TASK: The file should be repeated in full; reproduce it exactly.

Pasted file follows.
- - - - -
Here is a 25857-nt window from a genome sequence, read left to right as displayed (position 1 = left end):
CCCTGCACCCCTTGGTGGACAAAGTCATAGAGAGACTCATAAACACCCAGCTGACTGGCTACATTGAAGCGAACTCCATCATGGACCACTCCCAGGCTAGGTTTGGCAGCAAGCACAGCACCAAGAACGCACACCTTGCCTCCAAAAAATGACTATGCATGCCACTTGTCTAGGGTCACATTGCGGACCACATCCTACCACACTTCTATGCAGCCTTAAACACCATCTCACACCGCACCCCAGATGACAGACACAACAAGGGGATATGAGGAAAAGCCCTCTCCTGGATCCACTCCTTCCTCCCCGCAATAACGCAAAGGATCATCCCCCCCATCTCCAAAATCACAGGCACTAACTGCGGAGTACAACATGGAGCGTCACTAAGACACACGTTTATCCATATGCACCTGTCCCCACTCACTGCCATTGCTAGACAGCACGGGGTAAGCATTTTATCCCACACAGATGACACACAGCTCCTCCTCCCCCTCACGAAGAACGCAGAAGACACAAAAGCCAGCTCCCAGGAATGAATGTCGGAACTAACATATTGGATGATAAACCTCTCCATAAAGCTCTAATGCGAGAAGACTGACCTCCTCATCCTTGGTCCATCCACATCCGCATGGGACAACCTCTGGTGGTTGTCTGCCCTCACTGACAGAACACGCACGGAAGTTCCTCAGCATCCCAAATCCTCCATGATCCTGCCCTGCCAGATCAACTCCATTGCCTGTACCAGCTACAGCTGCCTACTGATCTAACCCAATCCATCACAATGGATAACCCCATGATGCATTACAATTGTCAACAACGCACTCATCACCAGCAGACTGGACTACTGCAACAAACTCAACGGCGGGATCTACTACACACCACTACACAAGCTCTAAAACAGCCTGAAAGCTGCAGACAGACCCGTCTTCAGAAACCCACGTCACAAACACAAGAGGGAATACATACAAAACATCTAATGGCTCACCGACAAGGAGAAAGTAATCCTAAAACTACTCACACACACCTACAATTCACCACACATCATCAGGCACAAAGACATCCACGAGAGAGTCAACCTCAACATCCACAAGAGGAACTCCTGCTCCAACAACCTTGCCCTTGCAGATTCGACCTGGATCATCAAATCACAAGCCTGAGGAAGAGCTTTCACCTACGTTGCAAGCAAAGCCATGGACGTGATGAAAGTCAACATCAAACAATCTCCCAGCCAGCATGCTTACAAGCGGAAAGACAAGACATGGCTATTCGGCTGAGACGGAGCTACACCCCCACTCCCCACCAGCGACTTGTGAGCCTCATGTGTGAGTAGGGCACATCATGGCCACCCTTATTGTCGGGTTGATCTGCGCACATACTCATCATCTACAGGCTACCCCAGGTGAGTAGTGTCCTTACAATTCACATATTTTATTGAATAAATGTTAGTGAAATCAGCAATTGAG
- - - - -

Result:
Here is a 25857-nt window from a genome sequence, read left to right as displayed (position 1 = left end):
CCCTGCACCCCTTGGTGGACAAAGTCATAGAGAGACTCATAAACACCCAGCTGACTGGCTACATTGAAGCGAACTCCATCATGGACCACTCCCAGGCTAGGTTTGGCAGCAAGCACAGCACCAAGAACGCACACCTTGCCTCCAAAAAATGACTATGCATGCCACTTGTCTAGGGTCACATTGCGGACCACATCCTACCACACTTCTATGCAGCCTTAAACACCATCTCACACCGCACCCCAGATGACAGACACAACAAGGGGATATGAGGAAAAGCCCTCTCCTGGATCCACTCCTTCCTCCCCGCAATAACGCAAAGGATCATCCCCCCCATCTCCAAAATCACAGGCACTAACTGCGGAGTACAACATGGAGCGTCACTAAGACACACGTTTATCCATATGCACCTGTCCCCACTCACTGCCATTGCTAGACAGCACGGGGTAAGCATTTTATCCCACACAGATGACACACAGCTCCTCCTCCCCCTCACGAAGAACGCAGAAGACACAAAAGCCAGCTCCCAGGAATGAATGTCGGAACTAACATATTGGATGATAAACCTCTCCATAAAGCTCTAATGCGAGAAGACTGACCTCCTCATCCTTGGTCCATCCACATCCGCATGGGACAACCTCTGGTGGTTGTCTGCCCTCACTGACAGAACACGCACGGAAGTTCCTCAGCATCCCAAATCCTCCATGATCCTGCCCTGCCAGATCAACTCCATTGCCTGTACCAGCTACAGCTGCCTACTGATCTAACCCAATCCATCACAATGGATAACCCCATGATGCATTACAATTGTCAACAACGCACTCATCACCAGCAGACTGGACTACTGCAACAAACTCAACGGCGGGATCTACTACACACCACTACACAAGCTCTAAAACAGCCTGAAAGCTGCAGACAGACCCGTCTTCAGAAACCCACGTCACAAACACAAGAGGGAATACATACAAAACATCTAATGGCTCACCGACAAGGAGAAAGTAATCCTAAAACTACTCACACACACCTACAATTCACCACACATCATCAGGCACAAAGACATCCACGAGAGAGTCAACCTCAACATCCACAAGAGGAACTCCTGCTCCAACAACCTTGCCCTTGCAGATTCGACCTGGATCATCAAATCACAAGCCTGAGGAAGAGCTTTCACCTACGTTGCAAGCAAAGCCATGGACGTGATGAAAGTCAACATCAAACAATCTCCCAGCCAGCATGCTTACAAGCGGAAAGACAAGACATGGCTATTCGGCTGAGACGGAGCTACACCCCCACTCCCCACCAGCGACTTGTGAGCCTCATGTGTGAGTAGGGCACATCATGGCCACCCTTATTGTCGGGTTGATCTGCGCACATACTCATCATCTACAGGCTACCCCAGGTGAGTAGTGTCCTTACAATTCACATATTTTATTGAATAAATGTTAGTGAAATCAGCAATTGAG